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Archive for Tuesday, March 11, 2003

Celebrity photographer talks with KU students

Greg Gorman discusses digital trends

March 11, 2003

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The world of photography is going digital and celebrity photographer Greg Gorman's resistance to that development is waning.

"I thought I could avoid computers," Gorman said Monday during an appearance at Kansas University. "I thought digital was a good excuse for poor photographers."

Now a majority of his photojournalism work is done with digital cameras and he processes digital film at his Los Angeles-area studio, he said.

Gorman, who grew up in Prairie Village and attended KU in 1967-69, spoke to about a dozen students in instructor and Kansas City Star photographer Tim Janicke's advanced photojournalism class.

Gorman initially made a name for himself shooting photos of celebrities for magazines. He showed slides of his digital and film photos to the students and discussed the equipment and techniques he used to take and produce them.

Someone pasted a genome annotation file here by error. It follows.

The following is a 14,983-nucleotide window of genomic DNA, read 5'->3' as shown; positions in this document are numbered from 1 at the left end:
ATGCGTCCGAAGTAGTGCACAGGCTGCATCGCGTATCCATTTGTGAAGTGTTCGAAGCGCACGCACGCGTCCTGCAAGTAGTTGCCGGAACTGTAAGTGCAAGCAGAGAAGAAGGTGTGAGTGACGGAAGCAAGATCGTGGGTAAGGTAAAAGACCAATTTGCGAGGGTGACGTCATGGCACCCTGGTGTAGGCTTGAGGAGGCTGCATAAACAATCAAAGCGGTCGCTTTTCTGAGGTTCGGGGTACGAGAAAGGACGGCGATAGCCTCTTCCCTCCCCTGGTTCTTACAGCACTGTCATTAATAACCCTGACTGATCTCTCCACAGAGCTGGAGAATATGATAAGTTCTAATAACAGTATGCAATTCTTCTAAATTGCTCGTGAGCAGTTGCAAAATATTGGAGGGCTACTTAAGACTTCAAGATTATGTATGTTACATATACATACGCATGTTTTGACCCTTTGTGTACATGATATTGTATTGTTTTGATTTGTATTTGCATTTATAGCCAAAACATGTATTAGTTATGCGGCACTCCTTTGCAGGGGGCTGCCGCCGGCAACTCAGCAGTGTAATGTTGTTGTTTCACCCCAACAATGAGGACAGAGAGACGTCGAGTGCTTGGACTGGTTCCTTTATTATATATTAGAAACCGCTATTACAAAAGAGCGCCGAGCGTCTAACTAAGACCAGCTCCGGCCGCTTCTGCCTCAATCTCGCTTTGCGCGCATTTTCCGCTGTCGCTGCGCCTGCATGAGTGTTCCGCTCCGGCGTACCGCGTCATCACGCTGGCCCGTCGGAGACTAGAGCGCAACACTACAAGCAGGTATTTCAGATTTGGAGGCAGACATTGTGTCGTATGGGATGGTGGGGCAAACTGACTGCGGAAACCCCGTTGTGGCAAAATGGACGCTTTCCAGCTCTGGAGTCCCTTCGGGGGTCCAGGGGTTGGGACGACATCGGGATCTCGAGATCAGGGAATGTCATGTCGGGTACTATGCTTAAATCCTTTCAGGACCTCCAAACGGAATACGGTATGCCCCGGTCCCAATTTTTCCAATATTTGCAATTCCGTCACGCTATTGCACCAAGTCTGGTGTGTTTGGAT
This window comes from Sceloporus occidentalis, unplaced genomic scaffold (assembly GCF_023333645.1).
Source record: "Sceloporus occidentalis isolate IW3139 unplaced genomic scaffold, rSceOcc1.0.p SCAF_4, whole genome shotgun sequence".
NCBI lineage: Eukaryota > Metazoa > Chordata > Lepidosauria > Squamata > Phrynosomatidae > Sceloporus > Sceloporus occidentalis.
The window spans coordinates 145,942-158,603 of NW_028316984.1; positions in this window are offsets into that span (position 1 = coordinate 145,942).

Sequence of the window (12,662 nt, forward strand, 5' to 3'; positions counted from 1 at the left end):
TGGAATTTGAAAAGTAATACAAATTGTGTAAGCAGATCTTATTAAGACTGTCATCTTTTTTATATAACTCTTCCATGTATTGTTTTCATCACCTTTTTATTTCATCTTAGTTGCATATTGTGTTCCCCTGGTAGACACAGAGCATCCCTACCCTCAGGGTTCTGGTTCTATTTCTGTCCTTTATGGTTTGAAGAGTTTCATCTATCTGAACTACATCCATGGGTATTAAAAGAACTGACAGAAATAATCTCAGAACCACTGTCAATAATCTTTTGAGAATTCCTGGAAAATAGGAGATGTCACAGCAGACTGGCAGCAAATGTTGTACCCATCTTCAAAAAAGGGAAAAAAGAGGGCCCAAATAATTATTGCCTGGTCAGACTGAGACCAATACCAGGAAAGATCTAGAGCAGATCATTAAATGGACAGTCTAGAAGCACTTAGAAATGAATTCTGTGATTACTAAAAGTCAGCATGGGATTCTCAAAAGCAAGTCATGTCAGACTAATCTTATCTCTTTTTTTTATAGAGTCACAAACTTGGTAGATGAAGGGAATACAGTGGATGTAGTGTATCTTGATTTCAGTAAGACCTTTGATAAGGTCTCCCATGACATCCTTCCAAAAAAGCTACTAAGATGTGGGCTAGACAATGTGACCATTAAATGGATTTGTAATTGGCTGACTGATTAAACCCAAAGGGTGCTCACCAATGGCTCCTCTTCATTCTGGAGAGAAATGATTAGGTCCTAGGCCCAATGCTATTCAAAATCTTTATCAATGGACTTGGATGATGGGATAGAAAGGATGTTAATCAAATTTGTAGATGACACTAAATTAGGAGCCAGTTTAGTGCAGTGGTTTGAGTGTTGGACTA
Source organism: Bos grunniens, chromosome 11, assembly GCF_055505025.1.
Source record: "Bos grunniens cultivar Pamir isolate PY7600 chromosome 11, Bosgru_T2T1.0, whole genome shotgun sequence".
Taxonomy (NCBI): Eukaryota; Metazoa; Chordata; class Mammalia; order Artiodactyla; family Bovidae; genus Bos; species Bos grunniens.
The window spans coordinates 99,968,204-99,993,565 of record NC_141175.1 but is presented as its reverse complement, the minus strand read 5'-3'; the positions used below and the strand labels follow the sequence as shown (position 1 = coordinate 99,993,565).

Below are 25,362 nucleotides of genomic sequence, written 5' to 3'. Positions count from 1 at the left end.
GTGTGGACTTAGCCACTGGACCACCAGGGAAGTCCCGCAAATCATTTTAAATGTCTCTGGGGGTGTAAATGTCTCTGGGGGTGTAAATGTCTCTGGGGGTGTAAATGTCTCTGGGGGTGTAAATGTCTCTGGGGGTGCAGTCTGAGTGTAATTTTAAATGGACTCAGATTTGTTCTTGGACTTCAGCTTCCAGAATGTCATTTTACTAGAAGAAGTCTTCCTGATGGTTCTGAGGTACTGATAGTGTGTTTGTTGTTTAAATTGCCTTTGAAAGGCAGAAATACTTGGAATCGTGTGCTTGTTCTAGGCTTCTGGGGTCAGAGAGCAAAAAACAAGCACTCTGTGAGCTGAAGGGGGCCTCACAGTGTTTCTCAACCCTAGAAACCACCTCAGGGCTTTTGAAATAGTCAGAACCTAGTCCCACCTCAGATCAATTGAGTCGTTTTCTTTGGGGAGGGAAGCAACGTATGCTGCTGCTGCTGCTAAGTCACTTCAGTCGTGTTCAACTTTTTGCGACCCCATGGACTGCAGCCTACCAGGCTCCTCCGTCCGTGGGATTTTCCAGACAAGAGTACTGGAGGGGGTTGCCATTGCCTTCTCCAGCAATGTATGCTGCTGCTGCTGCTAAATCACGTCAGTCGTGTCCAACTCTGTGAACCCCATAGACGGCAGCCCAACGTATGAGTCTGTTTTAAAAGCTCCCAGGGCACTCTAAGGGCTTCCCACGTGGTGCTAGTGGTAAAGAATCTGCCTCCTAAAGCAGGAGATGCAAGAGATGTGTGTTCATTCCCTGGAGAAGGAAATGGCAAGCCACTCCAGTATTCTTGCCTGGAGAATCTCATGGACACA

Gorman's celebrity photos for magazines and his own portrait work has featured Robert De Niro, Al Pacino, Sharon Stone and Jodie Foster, to mention a few.

Former Kansas University student and celebrity photographer Greg
Gorman, from Los Angeles, visits a KU advanced photojournalism
class at Stauffer-Flint Hall to talk about trends in digital
photography. At his appearance Monday, he told students that in the
next few years, "there's not going to be much film left."

Former Kansas University student and celebrity photographer Greg Gorman, from Los Angeles, visits a KU advanced photojournalism class at Stauffer-Flint Hall to talk about trends in digital photography. At his appearance Monday, he told students that in the next few years, "there's not going to be much film left."

Digital cameras have gotten better and faster in the last couple of years, Gorman said. In the future "there's not going to be much film left," he said.

The biggest problem with digital photography is the editing, Gorman said.

"It's a hell of a lot easier to edit transparencies than digital files," he said.

Gorman's work is featured in several coffee-table books of art photography. His next book project will feature the great winemakers of the world, he said.

Gorman's photos and his knowledge of photography impressed Janicke's students.

"He's amazing," said Lindsey Gold, an Overland Park freshman.

Kelley Weiss, a senior from Baldwin, agreed. She was struck by his frequent use of black-and-white photos.

"He has a distinctive style in his portraits," she said.

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